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Masterclass: RB Resident Andy Thomas on Imitating Nature

By Andy Thomas

My inspiration comes directly from nature, a lot of my work is about looking. Studying forms and patterns that exist in nature and reproducing them. Recently, I went to the aquarium to capture some images for a new piece. Using my macro lens I managed to get some beautiful shots of coral. I then begin by creating a montage of images in photoshop and drawing a rough sketch of how I want my design to look. The next step is to jump into my 3d sculpting program called Zbrush. Here I use a wacom tablet to sculpt forms that reflect the subject matter. Once created, I render them using a program called 3DS Max and Vray. All these little CG elements are then mixed together with the real photos to create surreal art that makes the viewer question what is real and what is not.

My goal is to make real photos look artificial and artificial CG art look real. When blended together in photoshop the results can look spectacular. It all depends on your attention to detail.

"Aquatic Structure" by Andy Thomas

Materials: When light hits forms in nature, the materials these forms are made of come to life. Think about seaweed for example, it has a semi-translucent look. We can replicate this in 3D software using “subsurface scatter,” which is light is able to penetrate translucent objects. It might also have certain properties that make it shinny or reflective. With proper attention to detail, we can reproduce all of these properties to create something that looks real.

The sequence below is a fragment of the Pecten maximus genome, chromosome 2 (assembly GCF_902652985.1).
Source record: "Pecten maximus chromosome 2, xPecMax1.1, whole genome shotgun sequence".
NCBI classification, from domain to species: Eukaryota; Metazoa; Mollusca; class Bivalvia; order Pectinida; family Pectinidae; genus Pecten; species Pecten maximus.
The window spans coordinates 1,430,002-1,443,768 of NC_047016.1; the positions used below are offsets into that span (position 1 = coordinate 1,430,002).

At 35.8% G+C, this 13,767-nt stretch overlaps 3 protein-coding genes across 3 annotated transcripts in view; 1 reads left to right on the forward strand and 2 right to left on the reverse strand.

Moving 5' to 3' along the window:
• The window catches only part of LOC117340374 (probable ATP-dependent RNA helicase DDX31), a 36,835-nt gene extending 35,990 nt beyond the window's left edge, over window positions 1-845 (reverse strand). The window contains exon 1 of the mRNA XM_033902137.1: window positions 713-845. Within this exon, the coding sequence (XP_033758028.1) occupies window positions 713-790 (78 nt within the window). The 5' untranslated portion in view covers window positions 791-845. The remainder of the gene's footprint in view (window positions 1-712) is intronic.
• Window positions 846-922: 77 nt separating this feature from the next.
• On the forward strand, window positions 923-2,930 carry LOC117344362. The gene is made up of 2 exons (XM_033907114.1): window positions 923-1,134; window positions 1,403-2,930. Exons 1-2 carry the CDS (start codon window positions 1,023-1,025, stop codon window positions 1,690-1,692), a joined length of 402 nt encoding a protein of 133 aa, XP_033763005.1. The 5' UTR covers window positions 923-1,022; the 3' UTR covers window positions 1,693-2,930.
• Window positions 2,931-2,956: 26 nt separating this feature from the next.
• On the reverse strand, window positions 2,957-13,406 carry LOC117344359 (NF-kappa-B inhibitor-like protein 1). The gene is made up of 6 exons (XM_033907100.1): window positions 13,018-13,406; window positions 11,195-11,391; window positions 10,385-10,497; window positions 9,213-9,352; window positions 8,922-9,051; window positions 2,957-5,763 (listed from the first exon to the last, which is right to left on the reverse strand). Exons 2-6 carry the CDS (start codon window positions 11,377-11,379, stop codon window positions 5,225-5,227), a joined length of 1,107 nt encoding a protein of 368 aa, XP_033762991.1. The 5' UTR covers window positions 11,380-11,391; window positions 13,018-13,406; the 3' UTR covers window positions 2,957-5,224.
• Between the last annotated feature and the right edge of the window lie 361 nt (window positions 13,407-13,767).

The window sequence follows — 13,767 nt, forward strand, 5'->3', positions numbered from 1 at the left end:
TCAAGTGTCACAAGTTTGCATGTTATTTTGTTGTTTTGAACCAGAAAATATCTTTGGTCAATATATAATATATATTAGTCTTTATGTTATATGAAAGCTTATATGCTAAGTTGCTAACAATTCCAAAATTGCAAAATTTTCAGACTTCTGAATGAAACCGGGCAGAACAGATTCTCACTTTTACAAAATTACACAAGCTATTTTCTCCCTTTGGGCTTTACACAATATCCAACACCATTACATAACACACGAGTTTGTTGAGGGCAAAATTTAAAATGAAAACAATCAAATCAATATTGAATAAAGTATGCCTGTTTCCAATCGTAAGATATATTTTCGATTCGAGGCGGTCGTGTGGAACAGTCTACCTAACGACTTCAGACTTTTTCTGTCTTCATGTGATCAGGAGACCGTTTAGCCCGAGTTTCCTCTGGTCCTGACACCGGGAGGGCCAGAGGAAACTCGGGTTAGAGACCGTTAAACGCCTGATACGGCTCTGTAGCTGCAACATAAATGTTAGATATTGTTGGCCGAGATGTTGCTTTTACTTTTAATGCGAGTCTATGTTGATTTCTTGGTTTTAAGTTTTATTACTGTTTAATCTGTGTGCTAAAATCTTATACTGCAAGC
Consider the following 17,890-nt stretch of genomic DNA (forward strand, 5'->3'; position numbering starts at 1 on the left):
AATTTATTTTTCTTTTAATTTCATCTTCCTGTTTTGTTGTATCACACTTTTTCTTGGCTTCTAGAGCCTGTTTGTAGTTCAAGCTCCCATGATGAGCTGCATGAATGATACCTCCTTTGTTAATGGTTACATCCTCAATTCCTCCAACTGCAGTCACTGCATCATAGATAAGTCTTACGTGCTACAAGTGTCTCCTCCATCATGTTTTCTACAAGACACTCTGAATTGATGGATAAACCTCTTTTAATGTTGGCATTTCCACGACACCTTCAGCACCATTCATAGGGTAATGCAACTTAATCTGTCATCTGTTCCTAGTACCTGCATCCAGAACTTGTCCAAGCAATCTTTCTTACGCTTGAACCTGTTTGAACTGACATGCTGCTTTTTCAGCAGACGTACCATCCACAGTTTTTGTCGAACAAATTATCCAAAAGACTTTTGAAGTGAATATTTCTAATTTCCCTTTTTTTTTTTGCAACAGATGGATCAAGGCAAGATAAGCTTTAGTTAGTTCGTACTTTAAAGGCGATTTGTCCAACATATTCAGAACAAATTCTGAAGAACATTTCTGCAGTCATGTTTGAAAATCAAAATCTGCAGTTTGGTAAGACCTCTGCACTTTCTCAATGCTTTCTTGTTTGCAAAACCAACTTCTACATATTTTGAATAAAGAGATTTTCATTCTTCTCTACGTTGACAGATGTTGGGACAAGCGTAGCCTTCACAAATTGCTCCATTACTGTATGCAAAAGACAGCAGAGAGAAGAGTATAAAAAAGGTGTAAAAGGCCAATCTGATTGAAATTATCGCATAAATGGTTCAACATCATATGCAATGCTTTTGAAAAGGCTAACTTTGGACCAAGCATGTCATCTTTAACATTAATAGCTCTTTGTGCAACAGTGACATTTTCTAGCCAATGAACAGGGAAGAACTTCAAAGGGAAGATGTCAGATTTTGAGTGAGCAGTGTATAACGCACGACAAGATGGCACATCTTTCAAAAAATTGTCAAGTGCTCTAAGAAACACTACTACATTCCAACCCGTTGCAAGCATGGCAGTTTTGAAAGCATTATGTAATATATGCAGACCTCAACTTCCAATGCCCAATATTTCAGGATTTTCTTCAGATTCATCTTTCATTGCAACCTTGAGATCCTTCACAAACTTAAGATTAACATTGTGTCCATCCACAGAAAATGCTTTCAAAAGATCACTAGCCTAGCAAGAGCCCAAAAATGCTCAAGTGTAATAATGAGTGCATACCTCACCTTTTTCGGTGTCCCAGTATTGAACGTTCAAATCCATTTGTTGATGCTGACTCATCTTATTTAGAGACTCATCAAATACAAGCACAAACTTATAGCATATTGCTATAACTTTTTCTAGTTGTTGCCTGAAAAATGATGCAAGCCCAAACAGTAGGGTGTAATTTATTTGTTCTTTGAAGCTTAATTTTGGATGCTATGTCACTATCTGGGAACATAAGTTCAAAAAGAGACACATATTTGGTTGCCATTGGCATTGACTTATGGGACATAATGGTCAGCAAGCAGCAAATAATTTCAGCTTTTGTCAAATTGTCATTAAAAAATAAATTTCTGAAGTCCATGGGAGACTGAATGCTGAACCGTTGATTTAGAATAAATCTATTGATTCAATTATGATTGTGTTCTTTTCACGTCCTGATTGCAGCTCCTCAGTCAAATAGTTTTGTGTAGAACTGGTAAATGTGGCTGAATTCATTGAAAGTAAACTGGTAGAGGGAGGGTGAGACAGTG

Form: There are many forms in nature that can be replicated at all levels of scale. Think about a piece of broccoli and a tree, they both have the same branching out structure however one is much bigger than the other. Lungs, seaweed, and many more forms have the same branching out structure. Even a galaxy has this pattern. A galaxy also has a swirling vortex shape, as does a hurricane. This phenomenon is called “Self similarity.”

Fractal patterns in nature:  This is fundamental to the nature of my artwork. When I make my montages, I know that as long as I match perspective and colour, I am able to mix photos of nature at all different sizes and know that they will blend together naturally.

 

Texture: Nature almost always has some evolutionary response in creating the shapes and colours we see in the environment. For example, a baby ostrich has a spotted pattern to camouflage it in the grass so it won’t get eaten by predators. Or a bird might have brightly coloured feathers to attract a mate. I often have fun studying natural textures and using them to create brushes in my 3D programs where I can make abstract forms and give them various textures like that of a lizard, or I can cover a shape with moss — anything is possible depending on how much time you have.

For more on this subject, come to Andy’s Redbubble Masterclass on May 2nd at Redbubble’s Melbourne HQ.

Tickets available right here.

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